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Let me open this post the same way I opened this week’s Bible Study: it is a pet peeve of mine that this Sunday is called Meatfare. Nowhere in the hymns of the Church nor in the readings is there anything about fasting from meat. That is not what this Sunday is about. Rather, this Sunday is more properly called Judgement Sunday.

The hymns are filled with images of the Judgement Seat with its river of fire and the opening of all the books:

When You come down to the earth, O God, in Your glory, all things will cower tremulous, and a river of fire will draw before Your Judgment Seat; the books shall be opened up, and public knowledge will things hidden be. Rescue me, then, I pray, from unquenchable fire, and count me worthy to stand at Your right hand, O You, the most righteous Judge. — Kontakion of Judgement Sunday

These images come from the seventh chapter of Daniel, verses nine and ten:

I watched till thrones were put in place, And the Ancient of Days was seated; His garment was white as snow, and the hair of His head was like pure wool. His throne was a fiery flame, Its wheels a burning fire; a fiery stream issued And came forth from before Him. A thousand thousands ministered to Him; ten thousand times ten thousand stood before Him. The court was seated, and the books were opened.

While reading the Epistle (1 Cor. 8:18; 9:1-2), one might be tempted to claim that it is about fasting; however note what St. Paul says about fasting from food:

We are no worse off if we do not eat, and no better off if we do. (1 Cor. 8:8)

The focus of this pericope, rather, is serving our weaker brethren. We need to know each other well enough and find value enough in each other to bear one another’s burdens. Part of why we fast is so that those who are weak are not tempted into further weakness.

This seeing value in others is also a very large part of the Gospel Reading (Matthew 25:31-46) on which we spent most of our time discussing. The key verse is Matthew 25:40:

Truly, I say to you, as you did it to one of the least of these my brethren, you did it to me.

Every human being is made in the image and likeness of God. Every human being is the icon of Christ. Therefore, the criteria for being a goat or a sheep is going to be how we see and treat our fellow human beings.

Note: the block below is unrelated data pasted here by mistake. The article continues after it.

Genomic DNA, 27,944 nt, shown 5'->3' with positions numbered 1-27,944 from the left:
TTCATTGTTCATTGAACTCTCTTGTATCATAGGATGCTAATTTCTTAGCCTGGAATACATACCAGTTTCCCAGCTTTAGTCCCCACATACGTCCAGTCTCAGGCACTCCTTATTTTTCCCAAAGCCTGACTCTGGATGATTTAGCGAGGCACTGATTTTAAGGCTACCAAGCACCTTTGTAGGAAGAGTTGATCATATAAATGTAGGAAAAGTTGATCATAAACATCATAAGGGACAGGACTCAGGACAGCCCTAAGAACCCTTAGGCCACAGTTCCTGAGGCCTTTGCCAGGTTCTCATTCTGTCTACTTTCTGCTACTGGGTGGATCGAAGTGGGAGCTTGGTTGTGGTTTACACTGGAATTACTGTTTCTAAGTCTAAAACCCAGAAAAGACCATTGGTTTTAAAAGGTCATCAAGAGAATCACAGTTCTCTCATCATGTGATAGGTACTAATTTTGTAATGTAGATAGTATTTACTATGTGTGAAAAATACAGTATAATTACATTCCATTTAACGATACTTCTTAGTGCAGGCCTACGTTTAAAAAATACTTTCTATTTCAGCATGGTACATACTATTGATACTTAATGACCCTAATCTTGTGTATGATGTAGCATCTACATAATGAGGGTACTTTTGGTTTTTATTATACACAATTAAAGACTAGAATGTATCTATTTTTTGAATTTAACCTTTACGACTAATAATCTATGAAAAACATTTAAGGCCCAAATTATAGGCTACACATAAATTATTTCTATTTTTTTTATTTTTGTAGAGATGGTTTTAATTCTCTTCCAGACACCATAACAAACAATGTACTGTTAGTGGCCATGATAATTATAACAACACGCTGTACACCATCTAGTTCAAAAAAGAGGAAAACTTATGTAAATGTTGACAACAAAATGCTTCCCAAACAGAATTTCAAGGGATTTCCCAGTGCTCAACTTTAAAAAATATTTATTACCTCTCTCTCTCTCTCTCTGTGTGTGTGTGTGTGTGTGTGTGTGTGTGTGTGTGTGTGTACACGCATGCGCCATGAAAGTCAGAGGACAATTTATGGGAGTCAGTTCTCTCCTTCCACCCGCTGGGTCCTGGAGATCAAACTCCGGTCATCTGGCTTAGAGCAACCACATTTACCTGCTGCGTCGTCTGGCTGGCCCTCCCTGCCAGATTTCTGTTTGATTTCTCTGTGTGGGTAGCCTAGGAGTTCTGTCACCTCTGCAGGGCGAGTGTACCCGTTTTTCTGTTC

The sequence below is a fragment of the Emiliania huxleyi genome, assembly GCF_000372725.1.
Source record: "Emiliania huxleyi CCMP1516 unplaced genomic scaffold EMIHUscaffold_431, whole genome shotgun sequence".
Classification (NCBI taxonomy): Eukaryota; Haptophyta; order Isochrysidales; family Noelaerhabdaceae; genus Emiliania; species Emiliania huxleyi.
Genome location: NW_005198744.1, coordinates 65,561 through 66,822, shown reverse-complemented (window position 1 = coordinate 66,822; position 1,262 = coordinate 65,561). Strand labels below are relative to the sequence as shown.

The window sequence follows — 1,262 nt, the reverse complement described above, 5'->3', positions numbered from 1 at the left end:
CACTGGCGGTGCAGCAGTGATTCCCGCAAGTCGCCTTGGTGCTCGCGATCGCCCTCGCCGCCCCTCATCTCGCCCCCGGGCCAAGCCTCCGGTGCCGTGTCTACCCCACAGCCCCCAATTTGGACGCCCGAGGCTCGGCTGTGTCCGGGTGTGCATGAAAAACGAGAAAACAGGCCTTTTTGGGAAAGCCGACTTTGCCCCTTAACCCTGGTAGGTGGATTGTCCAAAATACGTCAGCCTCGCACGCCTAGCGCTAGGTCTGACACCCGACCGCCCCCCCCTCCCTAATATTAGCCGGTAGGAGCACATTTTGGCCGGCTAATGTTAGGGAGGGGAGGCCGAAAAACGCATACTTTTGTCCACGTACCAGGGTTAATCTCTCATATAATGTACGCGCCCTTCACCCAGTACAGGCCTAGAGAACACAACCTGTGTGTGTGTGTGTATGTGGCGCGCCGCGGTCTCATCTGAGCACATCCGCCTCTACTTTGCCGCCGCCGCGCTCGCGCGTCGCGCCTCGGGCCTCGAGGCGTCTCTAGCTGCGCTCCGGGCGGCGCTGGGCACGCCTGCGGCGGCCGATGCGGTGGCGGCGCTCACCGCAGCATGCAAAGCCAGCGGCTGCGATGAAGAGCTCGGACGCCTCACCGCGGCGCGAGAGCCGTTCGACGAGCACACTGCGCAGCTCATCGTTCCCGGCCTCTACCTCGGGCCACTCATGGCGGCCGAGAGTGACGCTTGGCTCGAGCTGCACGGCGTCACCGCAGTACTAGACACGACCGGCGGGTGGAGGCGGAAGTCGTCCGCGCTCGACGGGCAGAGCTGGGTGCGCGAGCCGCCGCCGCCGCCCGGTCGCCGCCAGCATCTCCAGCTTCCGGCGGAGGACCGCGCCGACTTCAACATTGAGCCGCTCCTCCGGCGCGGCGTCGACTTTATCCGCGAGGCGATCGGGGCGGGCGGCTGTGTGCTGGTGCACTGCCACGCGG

Some of our other observations:

  • Orthodox monasteries are a wonderful image of Judgement and of our participation in it. The outside of the chapels are almost always covered in images from the Judgment — the images found in Daniel. Inside the chapel, the walls are covered in icons of the saints. This passively asks the question, Are you in or are you out of the Kingdom of Heaven? The choice is ours.
  • Note the progression of how Christ describes treating our fellow human beings: feeding & giving drink; welcoming the stranger; clothing; visiting; going to. Our relationships begin with an external encounter of good will (food & drink). Then the Other comes to us (welcoming). Then we get to know them by allowing them into our lives (clothing). At this point the relationship begins to shift because we visit them (visiting). Finally, we go to where they are. This is where our relationships ought to be. It isn’t enough to give money so that others are fed and clothed. We must be willing to get out of our comfort zones and love one another enough to go where others are. Remember, this is the criteria by which we will be judged.
  • Finally, it was asked what the word “punishment” in Greek meant. The word is κόλασιν, the root of which means maimed, or more literally, cut off. In other words, if we refuse to see the image of God and the icon of Christ in others, we cut ourselves off from our fellow human beings. We maim ourselves. In turn, this will become the standard by which we are judged. Because we have cut ourselves off from the image and icon, we will have cut ourselves off from God.